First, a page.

Another temporality is that of the design process. From a European perspective, designing in Japan seems incredibly fast and efficient.

I’m not sure if this difference really exists. The design of a house takes usually half a year, the construction another half-year. The building permission normally takes one month. In total, this makes approximately one year. This might seem fast, but the design process in my office is far from efficient. On the contrary, European interns always wonder about our inefficiency. And actually I think a good building cannot be the result of an efficient process. We need to struggle.

How does the design process work in your office? Do you do a field survey? Do you construct models?

I visit the site with my staff. I walk a lot in the neighborhood. In parallel, we do a close survey of it, measuring all the necessary details of the neighborhood buildings, like windows in aluminum or in wood. It allows us afterwards to construct very precise site models in the office. Models do not really serve the purpose of comparison; they allow me much more to investigate the possibilities inscribed in a program. Through the models, little by little, we discover a body of options that have to be integrated in the project: the climate, the particularities of a client, structural concerns, etc. The challenge is therefore to recognize the potential of each scheme. In the work of my office, the model consequently plays a key role. Sometime one overestimates the accuracy of a conceptual scheme. The model challenges its abstraction and materializes it. That is why I trust the model so much. I trust it much more than the realistic images of computer renderings. Of course, we use the renderings, but only for the presentation of the project, never during the design process. Designing is less concerned with the realization of an abstract idea. It occurs on a more pragmatic level, on how to find and realize an architectural idea.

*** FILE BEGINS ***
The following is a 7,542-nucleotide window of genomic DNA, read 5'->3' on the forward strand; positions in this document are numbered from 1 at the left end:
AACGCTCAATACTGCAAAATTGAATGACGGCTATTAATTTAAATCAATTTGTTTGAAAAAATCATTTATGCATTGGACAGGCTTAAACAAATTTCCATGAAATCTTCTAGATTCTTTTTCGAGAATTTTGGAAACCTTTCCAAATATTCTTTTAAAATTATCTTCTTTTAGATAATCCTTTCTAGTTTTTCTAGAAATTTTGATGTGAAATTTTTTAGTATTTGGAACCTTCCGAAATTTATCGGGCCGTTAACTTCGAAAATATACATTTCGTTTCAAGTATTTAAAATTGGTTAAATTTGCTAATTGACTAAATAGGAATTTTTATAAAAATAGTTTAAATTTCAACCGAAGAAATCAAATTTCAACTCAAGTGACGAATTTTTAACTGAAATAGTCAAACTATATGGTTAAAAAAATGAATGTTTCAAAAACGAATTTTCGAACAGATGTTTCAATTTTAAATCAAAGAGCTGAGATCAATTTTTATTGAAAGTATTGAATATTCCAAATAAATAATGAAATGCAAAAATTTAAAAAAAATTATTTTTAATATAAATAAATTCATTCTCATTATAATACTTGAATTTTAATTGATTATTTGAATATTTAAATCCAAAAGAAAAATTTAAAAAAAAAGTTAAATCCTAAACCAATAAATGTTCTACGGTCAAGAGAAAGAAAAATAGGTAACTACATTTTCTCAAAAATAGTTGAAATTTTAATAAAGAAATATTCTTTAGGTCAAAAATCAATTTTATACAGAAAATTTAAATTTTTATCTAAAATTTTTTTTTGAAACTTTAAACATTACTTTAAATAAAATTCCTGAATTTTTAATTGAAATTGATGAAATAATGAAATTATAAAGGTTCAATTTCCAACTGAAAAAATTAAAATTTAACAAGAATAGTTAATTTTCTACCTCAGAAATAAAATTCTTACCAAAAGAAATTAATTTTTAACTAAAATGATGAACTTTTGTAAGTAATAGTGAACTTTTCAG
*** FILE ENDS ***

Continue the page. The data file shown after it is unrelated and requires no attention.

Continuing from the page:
And when is the project definitively fixed?

Never. Maybe this is quite uncomfortable for my staff. I do not like to be settling. I keep doubting, even during construction. Of course I don’t break down walls, but on the site one might discover mistakes to be remediated. Thus one could say I never stop designing until the building is finished.

But it is also the source of a series of misunderstandings. Japanese architecture is still very much equated with excellent artisanship, proper construction, pure form.

Indeed. Japanese architecture is often reduced to its formal qualities. Maybe in the West architects have an obsession with form, whereas form is only the answer to a specific way of life in a specific environment. Indeed. From this point of view, the best way to consider your projects might be to consider them as portraiture.